How Can We Help?
< All Topics

Assumed Name Certificate (d/b/a – Doing Business As)

What is a d/b/a?

d/b/a means “doing business as”, also referred to as an “assumed name certificate“, and is required for businesses operating under a name other than their legal name. For an entity named ABC Recovery, LLC to do business under a different name (for example, Vanderburgh House), it will need to file a certificate with a local city or town. This step is completed after an entity is formed.

If you file for a d/b/a on behalf of a legal entity (such as an LLC or corporation), it allows you to do business under a name other than the name under which your business is legally registered. Sole proprietorships and general partnerships are legally required to file for a d/b/a, but almost any business entity type could benefit from having one.


Why Do I Need a d/b/a?

The most important reason to have a d/b/a is to allow you to transact business under the name Vanderburgh House. This will allow you to add the name “Vanderburgh House” to your bank account in order to receive payments payable to Vanderburgh House. The bank will require this paperwork before allowing your business to accept payments to Vanderburgh House.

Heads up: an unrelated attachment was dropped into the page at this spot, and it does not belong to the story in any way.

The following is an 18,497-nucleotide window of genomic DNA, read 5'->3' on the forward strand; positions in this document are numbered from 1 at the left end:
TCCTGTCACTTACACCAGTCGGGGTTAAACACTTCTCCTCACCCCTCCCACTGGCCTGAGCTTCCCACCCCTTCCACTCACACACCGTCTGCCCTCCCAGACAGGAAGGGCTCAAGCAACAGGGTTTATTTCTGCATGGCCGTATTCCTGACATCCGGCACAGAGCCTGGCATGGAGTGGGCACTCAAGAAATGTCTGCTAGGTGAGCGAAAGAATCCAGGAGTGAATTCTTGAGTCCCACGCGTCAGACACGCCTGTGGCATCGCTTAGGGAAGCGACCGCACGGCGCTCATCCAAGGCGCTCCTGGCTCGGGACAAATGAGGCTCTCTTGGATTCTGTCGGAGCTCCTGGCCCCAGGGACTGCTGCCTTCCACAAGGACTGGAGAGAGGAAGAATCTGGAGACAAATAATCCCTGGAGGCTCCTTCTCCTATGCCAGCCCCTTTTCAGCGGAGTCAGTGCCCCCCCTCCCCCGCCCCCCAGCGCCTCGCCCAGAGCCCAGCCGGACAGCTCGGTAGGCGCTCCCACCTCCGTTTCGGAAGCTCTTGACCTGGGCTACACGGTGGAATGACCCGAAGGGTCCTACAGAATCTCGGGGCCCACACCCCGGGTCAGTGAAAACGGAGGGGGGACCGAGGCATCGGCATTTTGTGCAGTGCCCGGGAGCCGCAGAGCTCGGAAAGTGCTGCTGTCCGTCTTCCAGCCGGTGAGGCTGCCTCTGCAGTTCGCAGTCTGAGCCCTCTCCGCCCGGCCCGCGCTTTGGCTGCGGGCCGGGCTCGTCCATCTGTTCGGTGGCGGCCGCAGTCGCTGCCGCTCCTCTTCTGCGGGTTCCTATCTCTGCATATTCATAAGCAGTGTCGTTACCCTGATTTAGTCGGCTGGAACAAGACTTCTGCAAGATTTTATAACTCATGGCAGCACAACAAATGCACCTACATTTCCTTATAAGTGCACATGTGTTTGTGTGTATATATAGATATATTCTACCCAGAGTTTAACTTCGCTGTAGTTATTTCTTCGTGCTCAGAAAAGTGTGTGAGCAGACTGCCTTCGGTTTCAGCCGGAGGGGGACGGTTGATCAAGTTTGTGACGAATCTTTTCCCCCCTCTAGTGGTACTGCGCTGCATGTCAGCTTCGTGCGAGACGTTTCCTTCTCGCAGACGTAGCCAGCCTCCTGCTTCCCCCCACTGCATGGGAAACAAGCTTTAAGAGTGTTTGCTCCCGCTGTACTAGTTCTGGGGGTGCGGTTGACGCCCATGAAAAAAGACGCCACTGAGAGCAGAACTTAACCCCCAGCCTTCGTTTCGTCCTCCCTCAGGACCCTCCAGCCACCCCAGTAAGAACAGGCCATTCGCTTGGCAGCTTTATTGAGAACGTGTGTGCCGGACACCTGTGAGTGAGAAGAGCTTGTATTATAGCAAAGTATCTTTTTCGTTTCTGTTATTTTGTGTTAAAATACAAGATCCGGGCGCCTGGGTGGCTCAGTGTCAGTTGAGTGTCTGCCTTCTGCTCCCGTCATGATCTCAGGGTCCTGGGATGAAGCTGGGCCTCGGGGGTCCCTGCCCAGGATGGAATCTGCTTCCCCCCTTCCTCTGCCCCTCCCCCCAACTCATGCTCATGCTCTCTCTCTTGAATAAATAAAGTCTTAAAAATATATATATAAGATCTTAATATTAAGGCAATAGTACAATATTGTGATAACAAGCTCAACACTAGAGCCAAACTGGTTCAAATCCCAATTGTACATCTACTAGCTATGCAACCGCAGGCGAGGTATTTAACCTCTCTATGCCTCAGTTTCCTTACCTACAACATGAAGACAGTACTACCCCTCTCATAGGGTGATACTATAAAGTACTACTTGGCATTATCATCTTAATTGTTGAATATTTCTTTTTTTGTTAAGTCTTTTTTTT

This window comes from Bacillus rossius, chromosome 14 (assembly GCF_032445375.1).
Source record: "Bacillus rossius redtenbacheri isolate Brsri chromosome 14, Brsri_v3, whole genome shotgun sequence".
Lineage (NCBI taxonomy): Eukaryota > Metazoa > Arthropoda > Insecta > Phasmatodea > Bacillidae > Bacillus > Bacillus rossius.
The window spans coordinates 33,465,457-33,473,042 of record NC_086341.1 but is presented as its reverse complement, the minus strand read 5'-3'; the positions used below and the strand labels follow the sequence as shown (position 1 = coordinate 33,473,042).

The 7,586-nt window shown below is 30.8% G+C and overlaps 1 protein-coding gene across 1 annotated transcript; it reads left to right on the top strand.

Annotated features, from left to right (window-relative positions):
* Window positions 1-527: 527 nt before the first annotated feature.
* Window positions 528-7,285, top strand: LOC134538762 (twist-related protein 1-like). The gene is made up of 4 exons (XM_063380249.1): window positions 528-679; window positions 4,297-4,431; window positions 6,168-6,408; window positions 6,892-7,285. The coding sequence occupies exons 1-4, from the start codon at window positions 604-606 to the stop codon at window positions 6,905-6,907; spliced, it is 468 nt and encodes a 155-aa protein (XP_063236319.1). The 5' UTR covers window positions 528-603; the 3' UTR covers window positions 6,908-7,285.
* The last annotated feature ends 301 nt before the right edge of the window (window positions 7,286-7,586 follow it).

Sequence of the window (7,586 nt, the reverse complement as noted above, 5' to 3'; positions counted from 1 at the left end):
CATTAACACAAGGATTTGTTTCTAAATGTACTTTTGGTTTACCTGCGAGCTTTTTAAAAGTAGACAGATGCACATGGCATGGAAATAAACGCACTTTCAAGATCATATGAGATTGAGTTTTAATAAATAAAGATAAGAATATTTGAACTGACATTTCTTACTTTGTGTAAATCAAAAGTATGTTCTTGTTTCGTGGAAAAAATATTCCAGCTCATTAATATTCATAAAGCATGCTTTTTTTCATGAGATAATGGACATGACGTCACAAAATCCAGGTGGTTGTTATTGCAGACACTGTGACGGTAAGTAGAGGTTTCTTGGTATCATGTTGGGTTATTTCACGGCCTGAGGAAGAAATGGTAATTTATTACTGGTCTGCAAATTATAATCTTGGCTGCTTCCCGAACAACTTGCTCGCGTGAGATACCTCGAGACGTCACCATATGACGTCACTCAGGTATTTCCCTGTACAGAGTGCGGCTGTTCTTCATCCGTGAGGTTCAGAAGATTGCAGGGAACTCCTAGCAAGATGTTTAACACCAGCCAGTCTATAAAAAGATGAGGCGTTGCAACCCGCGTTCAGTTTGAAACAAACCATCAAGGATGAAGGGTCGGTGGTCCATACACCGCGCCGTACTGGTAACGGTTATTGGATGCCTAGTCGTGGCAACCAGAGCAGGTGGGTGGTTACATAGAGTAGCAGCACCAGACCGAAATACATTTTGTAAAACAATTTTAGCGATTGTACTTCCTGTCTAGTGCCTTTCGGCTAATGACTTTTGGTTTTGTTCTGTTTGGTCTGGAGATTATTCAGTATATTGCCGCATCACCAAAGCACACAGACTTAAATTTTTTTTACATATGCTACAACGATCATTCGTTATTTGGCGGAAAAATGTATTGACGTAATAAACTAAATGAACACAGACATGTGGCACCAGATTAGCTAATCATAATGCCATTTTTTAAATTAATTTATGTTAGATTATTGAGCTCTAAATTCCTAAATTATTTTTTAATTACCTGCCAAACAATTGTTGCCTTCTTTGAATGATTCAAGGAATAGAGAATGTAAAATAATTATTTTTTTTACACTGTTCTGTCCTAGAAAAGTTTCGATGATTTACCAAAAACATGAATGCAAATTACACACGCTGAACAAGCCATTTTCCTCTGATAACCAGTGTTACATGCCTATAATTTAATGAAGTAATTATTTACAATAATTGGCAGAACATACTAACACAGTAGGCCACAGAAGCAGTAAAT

Applying for a d/b/a

Regardless of whether you will operate your Vanderburgh House business as a sole proprietorship, corporation, partnership, or LLC, you must file an assumed name certificate (d/b/a) with the appropriate governmental office with the assumed name of Vanderburgh House. The assumed name certificate is sometimes called a trade name certificate or a fictitious business name certificate or a d/b/a registration.

Where to apply

Most likely, you will file for a d/b/a at your city or town clerk’s office. You should look on their website for anything mentioning:

  • Business certificate
  • Assumed name certificate
  • “doing business as”

Cities and towns may have different requirements. Be sure to read through their requirements carefully. They tend to differ significantly, especially in smaller towns.

How to apply

Each jurisdiction uses a different form. Generally, the required information includes the name of the business, the street address of the business, the name of the business owner(s), the type of business to be conducted, and the expected period of operation. The expected period of operation should correspond to the initial term of the Franchise Agreement. Usually, each owner must sign the certificate and all signatures must be notarized. Fees generally range from $10 to $100. In some jurisdictions, you will need to place a fictitious name notice in a local newspaper for a certain amount of time.

d/b/a form sample

Previous Obtaining an Employer Identification Number
Next Opening a Business Bank Account
Table of Contents